Sunday, June 25, 2017

Matière Grise @ Galerie Max Hetzler, Paris

Raymond Hains, Untitled, 1990
Albert Oehlen’s Untitled, 2017, commissioned for this exhibition, dispels all doubt about the ambiguity of grey. The colour chart that moves from what we might call grey to blue to brown to white showing that, in fact, any colour might be grey if seen in the right light. And vice versa, grey can become any other colour if seen from a given perspective, by a particular culture, in a specific historical moment. As Wittgenstein reminds us, we call grey, like all other colours, is always at the mercy of language, the words that we give to that peculiar cast of light on the surface before our eyes. I have no idea if it is Oehlen’s intention to cast the definition of grey into question, but this is what came to mind as I stood before this work that seems unrelated to everything he has done until now. While the form of the colour chart is nothing new—and visitors will be reminded of Gerhard Richter’s works of the same genre—its placement here at the entrance to Matière Grise as a claim about grey, is innovative.
Albert Oehlen, Untitled, 2017
The exhibition confirms all my convictions that grey is the most exciting colour. While each work on exhibition has some kind of value, the curation is what makes this show fascinating. Matière Grise brings together all of the materials in our world that are grey: steel, clay, oil, spray paint on cars, aluminium, charcoal and of course, paint. The exhibition consists of pieces ranging from Raymond Hains, Untitled (1990) made up of posters torn from the streets stuck on stainless steel, through Edmund de Waal’s still life of a pot, a book with a gold leaf leaning against it inside a small box, to a rock by Navid Nuur, enamelled and with indentations in which iron shavings are nestled. All of this matter is grey, and together, they remind us that grey matters.
Loris Gréaud, Trajectories, 2017
My favourite of the individual pieces is Loris Gréaud’s Trajectories, 2017.  Car waste oil has been smeared across absorbent paper, mounted and framed in black oak. The bevelled edges of the paper which is mounted on board and then made precious through a frame. The unevenness of the paper on which the oil is smeared thus becomes foregrounded and similarly makes the oil as medium poetic. The oil raises many associations; the cars from which it has been wasted, the environment from which it has robbed, the economy it turns around, remind us that oil is such a politically and economically potent substance. And here, in Trajectories, oil makes paper sensuous and aesthetically pleasing, and in turn, delicate.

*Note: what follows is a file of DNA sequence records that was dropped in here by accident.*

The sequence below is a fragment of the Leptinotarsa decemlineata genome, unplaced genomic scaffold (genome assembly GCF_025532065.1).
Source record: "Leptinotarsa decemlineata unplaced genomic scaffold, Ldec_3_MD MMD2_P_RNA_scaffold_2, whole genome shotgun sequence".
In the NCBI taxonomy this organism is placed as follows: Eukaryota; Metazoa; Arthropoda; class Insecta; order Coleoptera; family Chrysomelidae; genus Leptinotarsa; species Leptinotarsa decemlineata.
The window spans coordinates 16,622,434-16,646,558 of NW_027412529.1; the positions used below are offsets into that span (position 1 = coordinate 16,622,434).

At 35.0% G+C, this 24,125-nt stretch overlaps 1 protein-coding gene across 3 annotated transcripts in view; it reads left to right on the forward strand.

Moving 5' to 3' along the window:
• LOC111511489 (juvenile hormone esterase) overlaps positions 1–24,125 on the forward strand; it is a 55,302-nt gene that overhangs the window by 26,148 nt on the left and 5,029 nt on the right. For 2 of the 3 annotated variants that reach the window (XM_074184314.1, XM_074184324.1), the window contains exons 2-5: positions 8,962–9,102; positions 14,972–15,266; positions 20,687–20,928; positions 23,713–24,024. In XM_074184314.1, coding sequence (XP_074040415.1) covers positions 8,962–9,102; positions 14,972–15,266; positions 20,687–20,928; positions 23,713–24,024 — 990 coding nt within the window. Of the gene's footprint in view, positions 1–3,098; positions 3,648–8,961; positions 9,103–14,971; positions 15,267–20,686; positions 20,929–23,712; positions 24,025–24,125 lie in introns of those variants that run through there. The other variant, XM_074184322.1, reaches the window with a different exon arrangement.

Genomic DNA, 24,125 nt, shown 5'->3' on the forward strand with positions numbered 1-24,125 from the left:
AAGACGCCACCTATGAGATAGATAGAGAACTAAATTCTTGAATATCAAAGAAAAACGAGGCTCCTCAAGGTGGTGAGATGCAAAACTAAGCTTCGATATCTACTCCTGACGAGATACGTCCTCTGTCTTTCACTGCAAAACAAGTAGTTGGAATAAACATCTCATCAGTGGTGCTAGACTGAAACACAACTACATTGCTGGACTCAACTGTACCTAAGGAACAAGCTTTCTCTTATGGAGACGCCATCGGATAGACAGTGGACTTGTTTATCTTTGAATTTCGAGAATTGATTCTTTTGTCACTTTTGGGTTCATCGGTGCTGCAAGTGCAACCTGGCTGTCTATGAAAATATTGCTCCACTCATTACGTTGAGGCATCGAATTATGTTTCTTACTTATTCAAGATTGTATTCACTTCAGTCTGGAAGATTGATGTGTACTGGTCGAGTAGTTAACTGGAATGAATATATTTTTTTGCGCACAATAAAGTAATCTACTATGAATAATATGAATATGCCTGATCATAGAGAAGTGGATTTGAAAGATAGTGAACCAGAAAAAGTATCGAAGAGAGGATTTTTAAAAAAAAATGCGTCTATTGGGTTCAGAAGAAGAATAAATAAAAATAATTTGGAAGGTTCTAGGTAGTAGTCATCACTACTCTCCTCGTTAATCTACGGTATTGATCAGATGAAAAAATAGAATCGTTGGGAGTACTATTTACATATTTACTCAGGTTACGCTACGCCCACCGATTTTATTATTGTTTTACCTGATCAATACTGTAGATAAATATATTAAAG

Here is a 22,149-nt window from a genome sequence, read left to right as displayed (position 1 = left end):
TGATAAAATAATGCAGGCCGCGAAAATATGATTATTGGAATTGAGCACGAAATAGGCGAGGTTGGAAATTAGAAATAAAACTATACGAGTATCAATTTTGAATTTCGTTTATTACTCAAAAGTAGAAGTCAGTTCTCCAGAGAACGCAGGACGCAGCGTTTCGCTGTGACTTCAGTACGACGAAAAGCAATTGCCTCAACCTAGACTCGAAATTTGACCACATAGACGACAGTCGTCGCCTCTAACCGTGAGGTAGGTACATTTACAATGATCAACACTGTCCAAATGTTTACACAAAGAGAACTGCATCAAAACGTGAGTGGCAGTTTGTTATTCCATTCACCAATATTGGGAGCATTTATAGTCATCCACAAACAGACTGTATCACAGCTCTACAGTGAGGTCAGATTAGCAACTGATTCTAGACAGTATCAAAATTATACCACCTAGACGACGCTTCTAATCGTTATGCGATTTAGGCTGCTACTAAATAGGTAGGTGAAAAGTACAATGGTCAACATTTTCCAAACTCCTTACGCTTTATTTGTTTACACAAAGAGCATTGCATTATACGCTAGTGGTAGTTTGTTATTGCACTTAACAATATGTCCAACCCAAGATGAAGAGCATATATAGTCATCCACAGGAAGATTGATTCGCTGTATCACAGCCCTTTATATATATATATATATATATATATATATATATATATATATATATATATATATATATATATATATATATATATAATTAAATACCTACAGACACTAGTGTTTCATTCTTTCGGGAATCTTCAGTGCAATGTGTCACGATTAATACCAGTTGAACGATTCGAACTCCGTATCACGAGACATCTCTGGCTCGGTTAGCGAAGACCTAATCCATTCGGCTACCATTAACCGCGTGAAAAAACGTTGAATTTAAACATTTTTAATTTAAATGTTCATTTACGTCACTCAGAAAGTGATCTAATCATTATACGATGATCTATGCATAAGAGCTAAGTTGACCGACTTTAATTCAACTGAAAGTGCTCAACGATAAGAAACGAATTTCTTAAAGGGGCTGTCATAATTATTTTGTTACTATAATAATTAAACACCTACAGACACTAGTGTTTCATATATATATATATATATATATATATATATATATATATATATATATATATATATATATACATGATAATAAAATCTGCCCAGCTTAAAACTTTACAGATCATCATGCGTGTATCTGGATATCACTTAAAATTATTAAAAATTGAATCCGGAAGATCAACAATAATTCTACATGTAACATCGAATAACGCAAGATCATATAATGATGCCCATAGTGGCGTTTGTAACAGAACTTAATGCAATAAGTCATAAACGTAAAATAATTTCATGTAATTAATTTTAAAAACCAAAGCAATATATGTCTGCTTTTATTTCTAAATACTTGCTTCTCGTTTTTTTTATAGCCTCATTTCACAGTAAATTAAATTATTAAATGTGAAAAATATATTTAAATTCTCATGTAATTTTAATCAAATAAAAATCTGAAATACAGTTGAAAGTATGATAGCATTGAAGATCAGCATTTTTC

Jérémy Demester, Vin d'Anjou IX, 2017
It is interesting to note that all the pieces are abstract, and all are tactile, material and or sumptuous surfaces. And like Trajectories they all engage some form of transformation, either of the material or the grey. Each piece therefore reflects back on the colour grey. The shiny reflective surface of Jérémy Demester’s, Vin d’Anjoy IX, 2017 is hung opposite Gréaud’s Trajectories and looks blue by comparison, across the other side of the room. The two are in conversation, reflecting on their differences—reflective opposite absorbent—and through juxtaposition, their own materiality. In this example, we see how grey has the capacity to make ethereal substances material—oil, water, air, and of course, paint are made into things, distinct, but dependent on each other for definition. We see this transformation, literally, in the fourth panel of Hains’ Untitled. A horizontal blue line about 1/3 of the way down the panel turns blu paint into water, a substance. Materiality is also the conversation had by the objects of de Waal’s Tobias and his angel (2017): the objects in the box are ceramic, graphite, glass, aluminium, plexiglass, and all come together to transcend their individual identity and significance.
Günter Förg, Untitled, 2001
The question I came away with: why is it that grey is always rendered through abstraction? I don’t know the definitive answer, but I am convinced that artists turn to grey to pose the questions and problems that preoccupy, but cannot be examined through representation. Grey is a stripping back of the concerns of the aesthetic, and therefore, questions are resolved in grey where other colours have no idea. Thus, Günther Förg’s ribbons of dark grey on a lighter grey background ask questions about background and foreground, the difference between line and ground, between chaos and order, labyrinthine possibilities.

My commitment to grey stems from the fact that grey has to work with other colours, in different materials in order for its brilliance to shine through. Grey doesn’t have an easy life. And this exhibition is memorable because it is only in the coming together of the different works that all of this magic happens in the Max Hetzler gallery.

All images copyright Max Hetzler Gallery